At 77, still sporting that infamous blond ponytail, the woman who looks like a million bucks in safari gear, plays with chimpanzees, and opens her public talks with a chimpanzee greeting, has inspired millions around the world.
The story is legendary: When the British primatologist, anthropologist, and United Nations Messenger of Peace Jane Goodall was a little girl growing up in England, her father gave her a toy chimpanzee named Jubilee. That toy triggered young Jane’s thinking about animals. Taking Jubilee along she observed the birds, spiders, and squirrels around her. She dreamed of living in the jungles of Africa, just as the other Jane, in the Tarzan of the Apes books, did.
African wildlife adventures were an unlikely calling for a little girl in the 1930s and ’40s, but Jane’s mother, a writer, was encouraging. “You can do whatever you set your mind to,” she said. And so through inspiration, perspiration, and a little bit of luck, Jane achieved her dream.
When he was a little boy, Patrick McDonnell dreamed of telling stories with pictures and words. He, too, achieved his dream, first with his internationally syndicated award-winning comic strip Mutts, started in 1994, and, since 2005, with his seven children’s books. McDonnell, a resident of Edison, will read from and sign his latest picture book, “Me. . . Jane” (Little, Brown and Company, $15.99), about a young Jane Goodall achieving her dream, at JaZams, 25 Palmer Square East, on Saturday, April 16.
Achieving childhood dreams is not the only thing Goodall and McDonnell have in common — both are passionate advocates for animal welfare. Goodall worked with famed anthropologist Louis Leakey, studying chimpanzees at the Gombe Stream National Park in Tanzania in 1960. She discovered that chimpanzees can make and use tools.
Goodall continues to travel the world today, 300 days a year, to raise awareness about chimpanzees and environmental conservation. The Jane Goodall Institute helps communities near wild places meet their basic needs for food, clean water, and educating children, at the same time teaching how to protect wildlife.
Goodall’s Roots & Shoots program, now in its 20th year, helps teach young people worldwide how to take action to protect the environment and addresss social problems.
McDonnell, who builds compassion for animals in the comic strip Peanuts creator Charles Schulz described as “one of the best comic strips of all time,” is a member of the board of directors for both the Humane Society of the United States, where he helps promote the message of confronting cruelty, and the Fund for Animals. He and his wife, Karen, have been vegetarians (as is Goodall) for 20 years, and have adopted a formerly feral cat and a terrier.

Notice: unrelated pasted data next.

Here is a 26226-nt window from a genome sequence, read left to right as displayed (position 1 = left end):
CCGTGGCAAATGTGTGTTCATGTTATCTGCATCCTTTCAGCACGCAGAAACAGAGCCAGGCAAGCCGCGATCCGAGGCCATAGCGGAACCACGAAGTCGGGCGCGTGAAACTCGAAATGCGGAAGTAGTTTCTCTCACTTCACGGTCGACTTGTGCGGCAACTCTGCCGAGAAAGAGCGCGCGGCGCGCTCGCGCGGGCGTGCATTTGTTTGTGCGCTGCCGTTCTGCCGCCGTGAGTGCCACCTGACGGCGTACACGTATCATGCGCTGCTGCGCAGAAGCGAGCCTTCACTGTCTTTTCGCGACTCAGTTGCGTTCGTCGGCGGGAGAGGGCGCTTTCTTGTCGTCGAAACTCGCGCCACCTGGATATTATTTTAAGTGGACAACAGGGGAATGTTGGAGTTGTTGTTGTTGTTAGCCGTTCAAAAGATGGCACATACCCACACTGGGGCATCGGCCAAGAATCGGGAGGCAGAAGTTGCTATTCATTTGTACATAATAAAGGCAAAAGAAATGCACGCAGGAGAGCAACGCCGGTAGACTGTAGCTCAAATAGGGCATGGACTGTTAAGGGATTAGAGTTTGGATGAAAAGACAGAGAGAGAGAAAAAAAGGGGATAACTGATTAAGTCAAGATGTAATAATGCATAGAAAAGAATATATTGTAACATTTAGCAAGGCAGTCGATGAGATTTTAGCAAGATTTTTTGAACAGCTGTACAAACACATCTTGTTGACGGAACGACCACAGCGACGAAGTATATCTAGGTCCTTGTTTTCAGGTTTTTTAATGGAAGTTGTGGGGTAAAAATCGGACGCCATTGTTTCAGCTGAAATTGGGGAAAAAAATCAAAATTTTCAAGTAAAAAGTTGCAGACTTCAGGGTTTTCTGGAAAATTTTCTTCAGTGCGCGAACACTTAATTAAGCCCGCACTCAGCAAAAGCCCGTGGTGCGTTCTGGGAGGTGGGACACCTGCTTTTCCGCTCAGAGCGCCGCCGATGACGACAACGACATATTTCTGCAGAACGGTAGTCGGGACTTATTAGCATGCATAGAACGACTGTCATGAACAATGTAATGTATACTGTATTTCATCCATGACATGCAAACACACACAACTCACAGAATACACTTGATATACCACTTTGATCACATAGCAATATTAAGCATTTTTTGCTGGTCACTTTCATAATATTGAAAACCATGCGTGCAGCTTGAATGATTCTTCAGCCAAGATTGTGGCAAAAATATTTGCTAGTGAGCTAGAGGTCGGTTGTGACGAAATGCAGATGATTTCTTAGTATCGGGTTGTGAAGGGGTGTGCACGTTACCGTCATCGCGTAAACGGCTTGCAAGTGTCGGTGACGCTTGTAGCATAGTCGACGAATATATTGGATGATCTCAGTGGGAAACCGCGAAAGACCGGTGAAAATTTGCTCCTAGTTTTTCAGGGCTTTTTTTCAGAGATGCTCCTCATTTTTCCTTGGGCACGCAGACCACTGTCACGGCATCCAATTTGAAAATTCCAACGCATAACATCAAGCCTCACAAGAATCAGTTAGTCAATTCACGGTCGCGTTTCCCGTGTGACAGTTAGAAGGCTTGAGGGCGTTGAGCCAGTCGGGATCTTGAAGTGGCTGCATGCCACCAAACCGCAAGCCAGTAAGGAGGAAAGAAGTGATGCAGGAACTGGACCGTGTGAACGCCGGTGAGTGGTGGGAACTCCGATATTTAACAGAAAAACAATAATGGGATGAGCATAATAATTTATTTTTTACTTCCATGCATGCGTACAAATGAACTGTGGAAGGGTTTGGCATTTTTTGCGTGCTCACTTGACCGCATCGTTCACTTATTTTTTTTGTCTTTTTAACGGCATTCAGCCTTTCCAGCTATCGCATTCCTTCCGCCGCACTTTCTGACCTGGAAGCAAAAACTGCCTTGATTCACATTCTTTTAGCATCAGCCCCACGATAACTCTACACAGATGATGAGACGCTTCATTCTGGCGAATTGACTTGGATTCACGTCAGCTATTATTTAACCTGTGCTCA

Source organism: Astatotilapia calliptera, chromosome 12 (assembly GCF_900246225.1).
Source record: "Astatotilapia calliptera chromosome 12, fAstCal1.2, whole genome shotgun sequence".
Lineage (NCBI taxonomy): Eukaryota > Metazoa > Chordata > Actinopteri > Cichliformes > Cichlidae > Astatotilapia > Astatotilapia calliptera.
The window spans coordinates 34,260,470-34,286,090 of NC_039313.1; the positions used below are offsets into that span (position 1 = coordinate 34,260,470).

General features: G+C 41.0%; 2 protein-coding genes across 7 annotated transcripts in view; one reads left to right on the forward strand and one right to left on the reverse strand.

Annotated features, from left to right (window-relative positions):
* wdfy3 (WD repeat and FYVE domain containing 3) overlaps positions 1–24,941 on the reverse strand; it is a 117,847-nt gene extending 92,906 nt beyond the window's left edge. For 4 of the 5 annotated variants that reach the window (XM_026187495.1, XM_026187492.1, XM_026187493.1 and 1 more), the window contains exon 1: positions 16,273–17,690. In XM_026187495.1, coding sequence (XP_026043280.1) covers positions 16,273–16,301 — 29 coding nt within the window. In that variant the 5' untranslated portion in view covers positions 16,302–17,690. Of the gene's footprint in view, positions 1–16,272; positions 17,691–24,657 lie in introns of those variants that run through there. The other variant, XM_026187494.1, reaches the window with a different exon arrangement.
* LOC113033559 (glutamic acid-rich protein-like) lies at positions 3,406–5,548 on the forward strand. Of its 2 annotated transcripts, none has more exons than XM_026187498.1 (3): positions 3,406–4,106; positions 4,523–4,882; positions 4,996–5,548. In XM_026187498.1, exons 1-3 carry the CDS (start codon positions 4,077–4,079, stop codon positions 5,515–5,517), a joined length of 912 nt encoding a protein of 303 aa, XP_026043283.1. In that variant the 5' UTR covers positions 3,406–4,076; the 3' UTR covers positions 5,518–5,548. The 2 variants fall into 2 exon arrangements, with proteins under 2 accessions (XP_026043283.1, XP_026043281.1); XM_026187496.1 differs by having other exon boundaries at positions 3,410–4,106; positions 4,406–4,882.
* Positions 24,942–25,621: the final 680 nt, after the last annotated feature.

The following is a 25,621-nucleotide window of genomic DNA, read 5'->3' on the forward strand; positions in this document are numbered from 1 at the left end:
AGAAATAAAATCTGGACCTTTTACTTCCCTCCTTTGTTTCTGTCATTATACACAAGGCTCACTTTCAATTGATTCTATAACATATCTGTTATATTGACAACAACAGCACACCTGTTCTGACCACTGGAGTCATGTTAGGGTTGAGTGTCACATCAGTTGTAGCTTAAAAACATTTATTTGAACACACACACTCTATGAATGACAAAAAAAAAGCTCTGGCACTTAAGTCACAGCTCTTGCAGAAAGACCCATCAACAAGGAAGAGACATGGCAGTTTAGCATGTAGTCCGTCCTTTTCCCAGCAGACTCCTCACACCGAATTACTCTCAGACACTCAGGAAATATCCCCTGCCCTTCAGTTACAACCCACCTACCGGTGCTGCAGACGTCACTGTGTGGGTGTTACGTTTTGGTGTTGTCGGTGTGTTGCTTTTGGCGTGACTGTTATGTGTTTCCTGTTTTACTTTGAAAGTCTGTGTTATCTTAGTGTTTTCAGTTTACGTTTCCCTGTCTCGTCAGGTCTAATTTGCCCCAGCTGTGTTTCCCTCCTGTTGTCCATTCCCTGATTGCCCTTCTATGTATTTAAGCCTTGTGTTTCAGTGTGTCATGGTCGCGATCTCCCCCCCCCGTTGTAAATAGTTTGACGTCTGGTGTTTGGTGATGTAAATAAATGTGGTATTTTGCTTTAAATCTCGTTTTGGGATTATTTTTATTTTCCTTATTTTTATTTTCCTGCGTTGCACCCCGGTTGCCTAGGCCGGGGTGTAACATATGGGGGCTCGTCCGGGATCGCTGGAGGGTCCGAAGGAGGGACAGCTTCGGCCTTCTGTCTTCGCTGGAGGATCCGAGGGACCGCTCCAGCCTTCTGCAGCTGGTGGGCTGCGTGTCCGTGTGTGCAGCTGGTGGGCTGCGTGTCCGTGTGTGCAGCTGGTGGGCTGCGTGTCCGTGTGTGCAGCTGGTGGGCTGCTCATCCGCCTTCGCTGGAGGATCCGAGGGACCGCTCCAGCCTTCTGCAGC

McDonnell was just another Goodall admirer several years ago. “She was an inspiration to me for many years,” he says in a phone interview from his studio.
The illustrator is empathetic to those who feel bombarded by all the worthy causes demanding attention and money. McDonnell created a strip in which the character Jules, a tabby cat also known as Shtinky Puddin’, admits to sometimes getting “compassion fatigue.”
“What do you do to get over something like that?” asks Mr. Noodles, a much larger cat who sits in a bucket.
“My autographed photo of Dr. Jane Goodall helps,” replies Jules.
The strip, carried by more than 700 newspapers, was spotted by the Jane Goodall Institute and requested for its website. When McDonnell learned that Goodall would be in New York to give a talk, he offered to bring the original to her, and got to meet Goodall in her hotel, where he spoke with her for about 15 minutes.
So inspired, he went home and read her autobiography, “Reasons for Hope: A Spiritual Journey” (1999, New York: Warner Books). In it he saw her photograph as a young girl, holding a much-loved Jubilee, and that became the catalyst for “Me . . .Jane.”
“I had her blessing,” says McDonnell, who was born in Elizabeth and grew up in Metuchen. His second meeting with Goodall was to show her the dummy for the book.
Both Goodall and McDonnell have a “love for all life,” he says. “The sacredness of knowing as humans we need to take better care of what we have, and do a better job of taking care of the planet.”
In Mutts, McDonnell tackles issues in a humorous way to help get his message across without being preachy. “And it’s also a big part of the picture books, getting the message to young readers about walking away from the TV and phones and enjoying the natural world outdoors.”